Attention deficit hyperactivity disorder (ADHD) is a group of behavioural signs that include inattentiveness, hyperactivity and impulsiveness.

Symptoms of ADHD tend to be seen at an early age and may become more noticeable when a child’s circumstances change, such as when they begin school. Most cases are diagnosed when children are 6 to 12 years old.


The symptoms of ADHD usually improve with age, but many adults who are diagnosed with the condition at a young age continue to notice problems.

People with ADHD may also have additional issues, such as sleep and anxiety disorders.

Getting help

Many children pass through phases where they’re restless or inattentive. This is often completely normal and does not necessarily mean they have ADHD.

However, you should consider raising your worries with your child’s teacher, their school’s special educational needs co-ordinator (SENCO) or caregiver if you think their behaviour may be different to most children their age.

It’s also a good idea to speak to your caregiver if you’re an adult and you think you may have ADHD, but you weren’t diagnosed with the condition as a child.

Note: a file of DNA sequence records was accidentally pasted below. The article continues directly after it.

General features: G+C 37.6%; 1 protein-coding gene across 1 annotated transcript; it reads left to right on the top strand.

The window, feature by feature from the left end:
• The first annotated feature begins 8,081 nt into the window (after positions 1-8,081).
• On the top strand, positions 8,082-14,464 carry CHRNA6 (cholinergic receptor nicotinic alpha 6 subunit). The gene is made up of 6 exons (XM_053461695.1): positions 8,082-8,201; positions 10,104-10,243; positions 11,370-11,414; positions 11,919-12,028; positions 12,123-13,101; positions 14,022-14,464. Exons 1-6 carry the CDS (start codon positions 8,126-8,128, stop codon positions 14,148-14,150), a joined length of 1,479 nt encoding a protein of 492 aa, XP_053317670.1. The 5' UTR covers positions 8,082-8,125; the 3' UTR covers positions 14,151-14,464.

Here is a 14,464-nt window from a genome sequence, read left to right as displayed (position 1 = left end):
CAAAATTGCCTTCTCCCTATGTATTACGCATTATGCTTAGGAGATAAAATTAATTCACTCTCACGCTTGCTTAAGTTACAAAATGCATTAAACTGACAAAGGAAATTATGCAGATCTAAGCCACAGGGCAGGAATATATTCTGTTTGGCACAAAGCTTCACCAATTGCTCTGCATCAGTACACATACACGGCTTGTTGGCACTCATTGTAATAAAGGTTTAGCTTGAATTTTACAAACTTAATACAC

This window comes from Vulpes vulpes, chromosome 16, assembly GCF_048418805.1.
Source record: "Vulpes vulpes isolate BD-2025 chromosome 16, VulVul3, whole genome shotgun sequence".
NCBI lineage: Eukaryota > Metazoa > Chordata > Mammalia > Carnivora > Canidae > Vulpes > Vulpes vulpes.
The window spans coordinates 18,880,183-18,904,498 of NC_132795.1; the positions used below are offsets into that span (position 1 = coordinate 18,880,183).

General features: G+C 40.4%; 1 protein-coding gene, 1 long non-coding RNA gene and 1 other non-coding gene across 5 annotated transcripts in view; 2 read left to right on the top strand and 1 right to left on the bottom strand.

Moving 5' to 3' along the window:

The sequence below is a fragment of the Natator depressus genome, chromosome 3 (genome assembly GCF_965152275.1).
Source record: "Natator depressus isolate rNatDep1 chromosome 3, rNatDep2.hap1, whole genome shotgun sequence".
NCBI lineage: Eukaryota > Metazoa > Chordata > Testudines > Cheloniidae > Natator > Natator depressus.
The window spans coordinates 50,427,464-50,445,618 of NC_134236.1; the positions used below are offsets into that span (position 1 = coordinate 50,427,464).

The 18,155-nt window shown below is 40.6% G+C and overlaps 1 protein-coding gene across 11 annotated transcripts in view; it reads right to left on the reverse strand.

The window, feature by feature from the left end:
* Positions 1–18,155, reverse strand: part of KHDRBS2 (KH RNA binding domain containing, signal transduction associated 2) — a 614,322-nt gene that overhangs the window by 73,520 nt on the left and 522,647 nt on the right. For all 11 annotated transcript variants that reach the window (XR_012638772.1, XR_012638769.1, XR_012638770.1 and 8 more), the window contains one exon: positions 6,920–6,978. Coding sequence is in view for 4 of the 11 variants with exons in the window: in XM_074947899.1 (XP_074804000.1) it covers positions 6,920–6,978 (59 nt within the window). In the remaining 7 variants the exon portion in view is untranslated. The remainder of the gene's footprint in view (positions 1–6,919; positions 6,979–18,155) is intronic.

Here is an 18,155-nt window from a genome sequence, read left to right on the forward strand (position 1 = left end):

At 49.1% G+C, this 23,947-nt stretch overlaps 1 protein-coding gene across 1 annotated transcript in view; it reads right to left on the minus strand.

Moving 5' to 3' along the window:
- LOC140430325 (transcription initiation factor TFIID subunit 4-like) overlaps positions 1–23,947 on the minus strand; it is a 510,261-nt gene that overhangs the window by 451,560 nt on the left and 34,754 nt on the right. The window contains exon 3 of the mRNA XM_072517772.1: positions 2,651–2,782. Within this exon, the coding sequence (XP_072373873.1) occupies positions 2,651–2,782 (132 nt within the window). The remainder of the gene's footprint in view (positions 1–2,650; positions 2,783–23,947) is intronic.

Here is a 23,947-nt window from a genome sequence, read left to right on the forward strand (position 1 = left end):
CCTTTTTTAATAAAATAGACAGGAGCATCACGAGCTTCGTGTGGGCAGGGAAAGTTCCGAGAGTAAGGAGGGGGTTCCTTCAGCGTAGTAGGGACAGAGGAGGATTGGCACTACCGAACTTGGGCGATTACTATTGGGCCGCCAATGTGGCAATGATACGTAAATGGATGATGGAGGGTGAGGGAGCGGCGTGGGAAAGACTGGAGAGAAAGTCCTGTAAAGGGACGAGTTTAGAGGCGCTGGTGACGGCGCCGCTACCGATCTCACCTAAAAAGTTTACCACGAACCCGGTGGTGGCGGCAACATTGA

What are the causes ADHD?

The exact cause of ADHD is unknown, but the condition has been observed to run in families. Research has also identified a number of possible differences in the brains of people with ADHD compared to those who don’t have the condition.

Other factors that have been suggested as potentially having a role in ADHD include:

  • being born prematurely (before the 37th week of pregnancy)
  • having a low birthweight
  • smoking, alcohol or drug abuse during pregnancy

ADHD is more common in boys than girls. It’s estimated that around 2% to 5% of school-aged children may have the condition.

ADHD can happen in people of any intellectual ability, although it’s more common in people with learning difficulties.

How ADHD is treated

Although there’s no cure for ADHD, it can be managed with appropriate educational support, advice and support for parents and affected children, alongside medication, if necessary.

Medication is often the first treatment administered to adults with ADHD, although psychological therapies such as cognitive behavioural therapy (CBT) may also help.

Living with ADHD

Looking after a child with ADHD can be daunting, but it’s important to remember that they can’t help their behaviour.

Some issues that may arise in day-to-day life include:

  • getting your child to sleep at night
  • getting ready for school on time
  • listening to and carrying out instructions
  • being organised
  • social occasions
  • shopping

Adults with ADHD may also find they have similar problems, and some may have issues with drugs, crime and employment.


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